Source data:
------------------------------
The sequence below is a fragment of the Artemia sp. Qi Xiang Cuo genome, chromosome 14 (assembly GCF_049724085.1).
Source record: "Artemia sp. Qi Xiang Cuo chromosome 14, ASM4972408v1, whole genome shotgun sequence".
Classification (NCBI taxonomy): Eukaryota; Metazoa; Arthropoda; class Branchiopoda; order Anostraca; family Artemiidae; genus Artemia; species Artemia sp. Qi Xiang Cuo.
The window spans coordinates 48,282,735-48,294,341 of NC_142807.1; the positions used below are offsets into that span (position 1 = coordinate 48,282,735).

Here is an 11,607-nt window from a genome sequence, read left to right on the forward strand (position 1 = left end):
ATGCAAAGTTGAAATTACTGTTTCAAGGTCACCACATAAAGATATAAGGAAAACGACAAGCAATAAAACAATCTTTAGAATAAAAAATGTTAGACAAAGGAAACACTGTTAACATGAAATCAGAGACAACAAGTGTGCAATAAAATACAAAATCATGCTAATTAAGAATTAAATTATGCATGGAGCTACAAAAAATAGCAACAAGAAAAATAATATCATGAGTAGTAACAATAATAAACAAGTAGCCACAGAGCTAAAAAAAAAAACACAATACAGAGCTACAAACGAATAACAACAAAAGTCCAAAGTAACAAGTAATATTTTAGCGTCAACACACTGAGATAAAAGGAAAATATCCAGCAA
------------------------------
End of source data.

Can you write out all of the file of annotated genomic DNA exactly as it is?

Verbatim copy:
The sequence below is a fragment of the Artemia sp. Qi Xiang Cuo genome, chromosome 14 (assembly GCF_049724085.1).
Source record: "Artemia sp. Qi Xiang Cuo chromosome 14, ASM4972408v1, whole genome shotgun sequence".
Classification (NCBI taxonomy): Eukaryota; Metazoa; Arthropoda; class Branchiopoda; order Anostraca; family Artemiidae; genus Artemia; species Artemia sp. Qi Xiang Cuo.
The window spans coordinates 48,282,735-48,294,341 of NC_142807.1; the positions used below are offsets into that span (position 1 = coordinate 48,282,735).

Here is an 11,607-nt window from a genome sequence, read left to right on the forward strand (position 1 = left end):
ATGCAAAGTTGAAATTACTGTTTCAAGGTCACCACATAAAGATATAAGGAAAACGACAAGCAATAAAACAATCTTTAGAATAAAAAATGTTAGACAAAGGAAACACTGTTAACATGAAATCAGAGACAACAAGTGTGCAATAAAATACAAAATCATGCTAATTAAGAATTAAATTATGCATGGAGCTACAAAAAATAGCAACAAGAAAAATAATATCATGAGTAGTAACAATAATAAACAAGTAGCCACAGAGCTAAAAAAAAAAACACAATACAGAGCTACAAACGAATAACAACAAAAGTCCAAAGTAACAAGTAATATTTTAGCGTCAACACACTGAGATAAAAGGAAAATATCCAGCAA